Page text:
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Daily Luther: Beware Your Feelings!

May 25th, 2012
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“Over against all that reason suggests or would measure and fathom, yes, all that our senses feel and perceive, we must learn to cling to the Word and simply judge according to it …. For if you insist on judging according to what you see and feel and, when you are told God’s Word, urge your opposite feelings and say: You have good talking, but my heart talks quite another language, and if you felt what I feel, you, too, would talk differently, etc.: then God’s Word is not in your heart, but by your own thoughts, reason, and musings you have smothered and extinguished it. In short, if you will not esteem the Word above all your feelings, eyes, senses, and heart, you will inevitably be lost, and there is no help for you …. I also feel my sin, and the Law, and the devil on my neck, that I lie prostrate under it as under a heavy load. But what should I do? Were I to judge according to such feelings and my strength, I and all men would have to despair and perish. But if I desire to be helped, I must verily face about and look at the Word and learn from it to say: I indeed feel God’s wrath, the devil, death, and hell; but the Word says otherwise, namely, that I have a gracious God through Christ, who is my Lord, superior to the devil and all creatures.” (St. L. VIII:1102.)

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  1. Jonathan Trost
    May 27th, 2012 at 07:20 | #1

    I have a RC friend who, over many years, out of curiosity, but only occasionally, attended services in various “mianline” Protestant churches. Based on those experiences, he made this comment/observation:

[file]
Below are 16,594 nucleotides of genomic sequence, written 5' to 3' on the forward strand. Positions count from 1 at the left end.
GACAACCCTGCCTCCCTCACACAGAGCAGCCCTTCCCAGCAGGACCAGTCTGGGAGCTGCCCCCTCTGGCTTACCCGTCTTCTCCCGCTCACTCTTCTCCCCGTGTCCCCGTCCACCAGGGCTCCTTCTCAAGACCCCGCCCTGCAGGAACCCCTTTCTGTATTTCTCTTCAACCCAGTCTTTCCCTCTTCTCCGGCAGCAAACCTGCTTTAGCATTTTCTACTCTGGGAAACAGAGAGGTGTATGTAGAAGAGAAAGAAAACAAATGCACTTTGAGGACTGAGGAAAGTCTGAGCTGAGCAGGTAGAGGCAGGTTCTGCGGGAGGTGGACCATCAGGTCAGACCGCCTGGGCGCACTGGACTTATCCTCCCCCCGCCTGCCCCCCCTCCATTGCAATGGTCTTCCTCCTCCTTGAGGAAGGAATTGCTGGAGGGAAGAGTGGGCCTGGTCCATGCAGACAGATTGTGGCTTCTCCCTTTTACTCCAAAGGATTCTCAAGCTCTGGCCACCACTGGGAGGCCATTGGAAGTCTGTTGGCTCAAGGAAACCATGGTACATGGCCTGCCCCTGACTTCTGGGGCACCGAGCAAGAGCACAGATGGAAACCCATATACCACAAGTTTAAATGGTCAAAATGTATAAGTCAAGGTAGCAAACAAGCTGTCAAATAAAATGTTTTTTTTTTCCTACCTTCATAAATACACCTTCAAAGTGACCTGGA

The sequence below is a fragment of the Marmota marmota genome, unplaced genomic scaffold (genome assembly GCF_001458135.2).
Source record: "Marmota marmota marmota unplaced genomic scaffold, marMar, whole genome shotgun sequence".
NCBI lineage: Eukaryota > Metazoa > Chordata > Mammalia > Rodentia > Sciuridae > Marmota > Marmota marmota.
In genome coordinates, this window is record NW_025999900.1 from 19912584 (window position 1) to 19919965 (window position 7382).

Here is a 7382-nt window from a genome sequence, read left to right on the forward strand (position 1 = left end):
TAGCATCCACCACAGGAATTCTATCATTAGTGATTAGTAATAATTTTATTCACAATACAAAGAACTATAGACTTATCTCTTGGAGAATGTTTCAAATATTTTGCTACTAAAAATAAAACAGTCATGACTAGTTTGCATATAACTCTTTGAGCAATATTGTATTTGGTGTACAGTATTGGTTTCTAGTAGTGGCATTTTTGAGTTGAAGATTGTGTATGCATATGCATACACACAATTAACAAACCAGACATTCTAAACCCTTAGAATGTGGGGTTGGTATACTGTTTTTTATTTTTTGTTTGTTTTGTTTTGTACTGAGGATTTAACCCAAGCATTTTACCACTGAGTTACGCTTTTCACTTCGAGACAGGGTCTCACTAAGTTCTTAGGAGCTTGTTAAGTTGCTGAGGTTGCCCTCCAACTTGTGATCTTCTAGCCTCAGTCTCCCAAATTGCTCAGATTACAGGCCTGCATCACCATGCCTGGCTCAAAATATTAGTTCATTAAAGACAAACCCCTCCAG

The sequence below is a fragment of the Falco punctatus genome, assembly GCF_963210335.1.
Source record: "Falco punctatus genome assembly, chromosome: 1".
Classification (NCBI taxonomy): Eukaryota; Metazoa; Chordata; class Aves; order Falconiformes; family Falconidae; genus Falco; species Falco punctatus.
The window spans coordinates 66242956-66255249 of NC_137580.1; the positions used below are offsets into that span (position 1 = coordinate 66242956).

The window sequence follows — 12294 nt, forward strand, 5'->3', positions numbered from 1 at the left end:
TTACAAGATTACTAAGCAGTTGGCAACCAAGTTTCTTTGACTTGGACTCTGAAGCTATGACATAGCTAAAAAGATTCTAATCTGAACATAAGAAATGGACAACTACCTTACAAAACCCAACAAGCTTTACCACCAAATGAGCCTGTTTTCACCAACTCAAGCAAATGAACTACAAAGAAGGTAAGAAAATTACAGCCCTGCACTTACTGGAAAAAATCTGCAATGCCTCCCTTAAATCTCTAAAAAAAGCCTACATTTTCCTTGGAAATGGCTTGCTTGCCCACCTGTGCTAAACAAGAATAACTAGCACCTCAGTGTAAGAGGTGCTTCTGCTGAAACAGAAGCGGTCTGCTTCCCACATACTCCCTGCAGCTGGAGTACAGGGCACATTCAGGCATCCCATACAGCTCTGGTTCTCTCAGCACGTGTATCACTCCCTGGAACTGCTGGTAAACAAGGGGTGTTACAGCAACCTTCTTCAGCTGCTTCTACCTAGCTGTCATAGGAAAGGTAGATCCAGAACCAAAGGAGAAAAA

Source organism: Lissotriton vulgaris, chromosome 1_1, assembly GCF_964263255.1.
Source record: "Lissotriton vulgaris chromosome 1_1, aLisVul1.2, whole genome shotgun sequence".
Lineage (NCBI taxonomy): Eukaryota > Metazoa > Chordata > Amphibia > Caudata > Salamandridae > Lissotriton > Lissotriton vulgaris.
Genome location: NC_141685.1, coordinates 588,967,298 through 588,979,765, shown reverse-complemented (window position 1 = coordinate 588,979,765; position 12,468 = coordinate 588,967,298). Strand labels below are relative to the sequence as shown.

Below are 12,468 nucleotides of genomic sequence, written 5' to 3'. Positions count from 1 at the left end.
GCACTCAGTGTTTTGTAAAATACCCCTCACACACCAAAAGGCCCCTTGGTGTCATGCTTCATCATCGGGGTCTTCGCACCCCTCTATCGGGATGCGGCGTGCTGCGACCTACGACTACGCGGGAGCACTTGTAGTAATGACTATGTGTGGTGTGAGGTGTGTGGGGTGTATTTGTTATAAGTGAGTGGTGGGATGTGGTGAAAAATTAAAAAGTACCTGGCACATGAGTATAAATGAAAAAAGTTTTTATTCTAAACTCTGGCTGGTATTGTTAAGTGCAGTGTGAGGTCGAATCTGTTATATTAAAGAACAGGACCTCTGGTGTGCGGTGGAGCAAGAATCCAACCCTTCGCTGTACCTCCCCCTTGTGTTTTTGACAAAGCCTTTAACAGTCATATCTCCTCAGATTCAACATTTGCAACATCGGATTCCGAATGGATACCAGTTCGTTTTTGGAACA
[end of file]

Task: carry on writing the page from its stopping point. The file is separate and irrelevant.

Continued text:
“Yes, we Catholics, unlike Protestants, do have a pope. But, you Ptrotestants, unlike Catholics, have as many popes as you have congregations.”

    I asked what he meant by that, and he said words to this effect:

    “During homilies, as they might relate to doctrine or practice, or both, I’ve heard preachers say: ‘Based on my understanding of scripture and on my life’s experiences, I’ve long felt or believed that…

    ” We, Catholics, however, aren’t interested in, and don’t want to be informed primarily by, the personal life’s experiences and understandings of the homilist. Rather, we ask: ‘What do the words of Christ, as interpreted and explained by Holy Mother Church, have to say on the topic at hand?”

    What better catechisis we in the pews would receive if preachers were to read the words of Luther above before entering the pulpit. sharing with us the objective teachings of the Church, rather than the subjective obervations of the preacher.

    (My friend said that he had’t yet attended a Lutheran service, however. I invited him to do so.)

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